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Patching a Tube

A puncture in your tube doesn't have to mean the end of that tube's life. A patched tube is good for many, many more miles. Some riders keep adding patches to the same tube for years! Even if you prefer to carry a spare tube in case of a flat, so you don't have to patch a tube by the side of the road, you can keep your punctured tube, take it home, and fix it there—then it's your new spare!

Here's how to do it. You'll need a patch kit, a pump of some sort, and whatever you need to get your tire on and off your rim. A pen might come in handy, but isn't necessary. Your patch kit will include patches, a small piece of sandpaper, a tube of vulcanizing fluid (glue), and simple instructions.

  1. Remove your tire and inspect the tire and tube for damage.

  2. Locate the puncture. Most of the time, it's easy to locate a leak by pumping a little air into the tube and finding the point where it escapes. If the hole is very small and difficult to locate, try holding the inflated tube underwater in a sink or bathtub and looking for escaping air bubbles. You may choose to mark the puncture with a pen so you don't lose it.

  3. Use the piece of sandpaper included in your patch kit to clean and slightly roughen the surface of the tube around the puncture. The area you roughen should be larger than the patch you're going to add.

  4. Apply a layer of glue—not too thick and not too thin—to the surface of the tube. Again, the area of the glue should be larger than the size of the patch you're going to apply.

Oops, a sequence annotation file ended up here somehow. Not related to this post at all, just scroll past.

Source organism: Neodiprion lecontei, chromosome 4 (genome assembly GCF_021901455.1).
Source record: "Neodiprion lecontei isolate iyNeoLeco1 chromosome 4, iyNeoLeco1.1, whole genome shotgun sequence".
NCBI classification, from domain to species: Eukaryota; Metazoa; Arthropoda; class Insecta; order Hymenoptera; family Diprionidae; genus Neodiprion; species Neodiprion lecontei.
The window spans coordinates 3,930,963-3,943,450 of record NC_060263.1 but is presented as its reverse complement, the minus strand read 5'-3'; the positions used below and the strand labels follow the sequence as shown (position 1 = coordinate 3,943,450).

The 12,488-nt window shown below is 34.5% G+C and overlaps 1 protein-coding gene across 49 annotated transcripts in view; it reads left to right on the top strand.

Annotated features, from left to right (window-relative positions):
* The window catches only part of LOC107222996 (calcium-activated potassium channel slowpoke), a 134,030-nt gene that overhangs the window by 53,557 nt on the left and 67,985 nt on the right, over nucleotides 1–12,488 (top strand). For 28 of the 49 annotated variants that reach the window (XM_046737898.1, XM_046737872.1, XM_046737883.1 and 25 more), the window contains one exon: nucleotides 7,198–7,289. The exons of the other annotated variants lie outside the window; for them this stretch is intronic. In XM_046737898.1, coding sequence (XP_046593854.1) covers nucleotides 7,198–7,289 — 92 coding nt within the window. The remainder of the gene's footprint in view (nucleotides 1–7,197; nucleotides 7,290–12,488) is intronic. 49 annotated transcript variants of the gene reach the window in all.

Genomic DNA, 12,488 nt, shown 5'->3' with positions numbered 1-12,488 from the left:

5. Wait for the glue to dry! Check your patch kit's instructions for specifics. Many glues need to dry until they are no longer tacky before the patch is applied.

  6. Apply the patch and press it onto the tube with your fingers for a minute or so, taking care to ensure the edges are firmly attached. Don't try to peel the clear plastic film off of the top of the patch—that can stay there.

  7. Often the patch is immediately ready to go and you can remount and inflate your tube and tire. To be sure, you might want to wait just a few minutes to allow the vulcanization to set completely.

  8. Re-install the tire and tube and go for a ride!

Glueless Patch Kits

Some companies offer "glueless patches," which allow you to skip the sometimes-messy gluing process and essentially just stick on a patch and go. These can be great for quick roadside repairs, but these patches tend to be not quite as effective, nor last as long, as regular vulcanizing patches.

As always, if we can offer any help, please give us a call at 1-800-682-0570 or email us at [email protected].

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